Coca-Cola-Owned Costa Coffee Launches Autonomous 1-Hour Delivery

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Meal-delivering companies from Chipotle to Uber Eats to Domino’s and grocery giants from Safeway to Walmart to Kroger have all made moves into the autonomous delivery space. Now, Coca-Cola may be quietly getting into the game — Coca-Cola-owned coffee shop chain Costa Coffee is testing out robotic deliveries in Milton Keynes (MK), a town in Buckinghamshire, England with a population of about 200,000. As MK Community Hub reported last week, the coffee shop is delivering from two of its MK locations using Starship Technologies self-driving robots.

Starship Technologies made headlines in January when it raised $17 million to develop its technology, bringing its total funding up to $102 million. The company creates delivery robots that operate within a 4-mile radius, driving at “pedestrian speed” and capable of navigating “around objects and people.”

In a LinkedIn post spotted by U.K. coffee platform Coffee Code, Jamie Awdry, head of formats and propositions at Costa Coffee, wrote, “Today we; Costa Coffee, have launched robot coffee delivery with our friends Starship Technologies in Milton Keynes. Excited to see how many customers adapt to these great autonomous delivery vehicles.” Awdry went on to thank Sandra Sooläte, head of U.K. business development at Starship Technologies, along with a Costa Coffee team member, for “making this happen.”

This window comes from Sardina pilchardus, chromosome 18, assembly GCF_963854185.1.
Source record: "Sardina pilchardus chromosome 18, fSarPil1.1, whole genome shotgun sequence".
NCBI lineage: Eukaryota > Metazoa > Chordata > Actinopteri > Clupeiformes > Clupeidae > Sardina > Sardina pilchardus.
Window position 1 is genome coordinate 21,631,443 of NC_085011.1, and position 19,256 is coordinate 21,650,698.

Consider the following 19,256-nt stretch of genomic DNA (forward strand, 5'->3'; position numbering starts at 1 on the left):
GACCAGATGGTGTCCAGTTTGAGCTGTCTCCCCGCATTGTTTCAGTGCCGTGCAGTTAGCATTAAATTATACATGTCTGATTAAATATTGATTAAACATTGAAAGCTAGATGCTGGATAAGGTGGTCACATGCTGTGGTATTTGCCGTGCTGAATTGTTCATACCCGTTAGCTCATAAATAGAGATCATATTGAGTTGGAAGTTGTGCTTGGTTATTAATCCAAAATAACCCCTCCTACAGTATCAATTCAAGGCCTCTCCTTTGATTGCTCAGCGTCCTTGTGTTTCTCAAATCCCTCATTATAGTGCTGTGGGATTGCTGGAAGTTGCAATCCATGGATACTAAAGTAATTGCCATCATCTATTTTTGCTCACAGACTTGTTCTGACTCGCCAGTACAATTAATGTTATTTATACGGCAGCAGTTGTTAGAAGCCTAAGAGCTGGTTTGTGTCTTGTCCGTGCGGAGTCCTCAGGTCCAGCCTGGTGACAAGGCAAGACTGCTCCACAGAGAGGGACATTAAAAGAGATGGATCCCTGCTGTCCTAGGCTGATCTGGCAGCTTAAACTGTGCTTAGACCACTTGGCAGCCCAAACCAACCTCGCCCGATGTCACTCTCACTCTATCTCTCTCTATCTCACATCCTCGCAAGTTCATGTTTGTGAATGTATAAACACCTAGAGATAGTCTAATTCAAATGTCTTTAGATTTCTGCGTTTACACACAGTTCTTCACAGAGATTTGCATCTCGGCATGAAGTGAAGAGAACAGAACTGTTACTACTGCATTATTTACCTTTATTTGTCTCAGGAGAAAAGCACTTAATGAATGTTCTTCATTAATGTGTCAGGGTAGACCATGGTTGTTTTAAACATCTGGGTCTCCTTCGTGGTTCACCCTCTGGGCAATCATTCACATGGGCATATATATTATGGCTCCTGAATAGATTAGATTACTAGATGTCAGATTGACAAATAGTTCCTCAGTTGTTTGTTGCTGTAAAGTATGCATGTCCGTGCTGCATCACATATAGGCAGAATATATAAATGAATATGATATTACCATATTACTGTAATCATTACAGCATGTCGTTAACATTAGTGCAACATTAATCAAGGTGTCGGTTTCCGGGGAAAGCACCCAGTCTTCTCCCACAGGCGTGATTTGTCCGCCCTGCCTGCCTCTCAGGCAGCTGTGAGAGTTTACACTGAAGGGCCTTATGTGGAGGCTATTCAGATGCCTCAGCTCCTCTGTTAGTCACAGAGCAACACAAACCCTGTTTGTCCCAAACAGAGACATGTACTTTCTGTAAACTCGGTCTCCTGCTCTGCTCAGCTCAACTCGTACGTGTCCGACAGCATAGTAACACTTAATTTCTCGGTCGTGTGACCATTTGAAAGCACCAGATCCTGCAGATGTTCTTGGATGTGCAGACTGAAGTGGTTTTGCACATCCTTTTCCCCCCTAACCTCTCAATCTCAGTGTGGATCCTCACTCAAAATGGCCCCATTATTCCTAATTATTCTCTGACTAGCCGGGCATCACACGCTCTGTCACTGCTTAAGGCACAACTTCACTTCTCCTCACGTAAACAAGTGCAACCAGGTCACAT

It remains unclear whether this two-store partnership will affect other Costa Coffee locations throughout the United Kingdom and abroad. The United Kingdom-based chain has locations throughout Europe and Asia and across the United States.

Starship already has a presence in MK, with its in-app marketplace having existed in the town for years. Now, Costa Coffee is available for purchase on the app, delivered in an hour or less. As one MK customer told the Milton Keynes Citizen, the robot’s temperature preservation system makes it so that the coffee “arrives piping hot.”

The move toward autonomous delivery comes as Coca-Cola looks to invest in Costa Coffee’s recovery after the chain was hard hit by the early months of the pandemic. In Q2 2020, the company reported that tea and coffee sales were down 31 percent, “driven by the impact of the temporary closures of nearly all of the Costa retail stores.” Even in the first three months of 2021, these sales were still down 21 percent, “driven by coronavirus-related pressure on Costa® retail stores.”

“Global Ventures continued to be impacted by lockdowns in the UK, but as restrictions loosen, we’re focusing on driving digital engagement and traffic back to the Costa stores,” the company’s Chairman and Chief Executive Officer James Quincey told analysts on a recent earnings call. He later added, “Our big bets for 2021 include ongoing work to scale our coffee platform under Costa.”

In 2019, Coca-Cola Europacific Partners’ (CCEP) digital team in the Netherlands pilot tested robotic soda deliveries in partnership with Dutch Ahold Delhaize-owned supermarket chain Albert Hejin. The robots, created by Swiss last-mile logistics company TeleRetail, operated at the Alton Towers theme park and resort park complex in Staffordshire, England.

“We are seeking out leading-edge technology start-ups and helping them to grow through access to expertise and the opportunity to test and refine their innovative solutions,” Leendert Den Hollander, general manager of the Northern Europe Business Unit at CCEP, said in a statement printed in Robots Voice. “The TeleRetail robots are a perfect example of how we are trialing technology that could enable 24/7 on-demand logistics services and eventually be something that can be scaled up to larger vehicles … By developing technology, solutions, and processes, we can improve the way we operate, to better serve our customers and consumers — now and in the future.”

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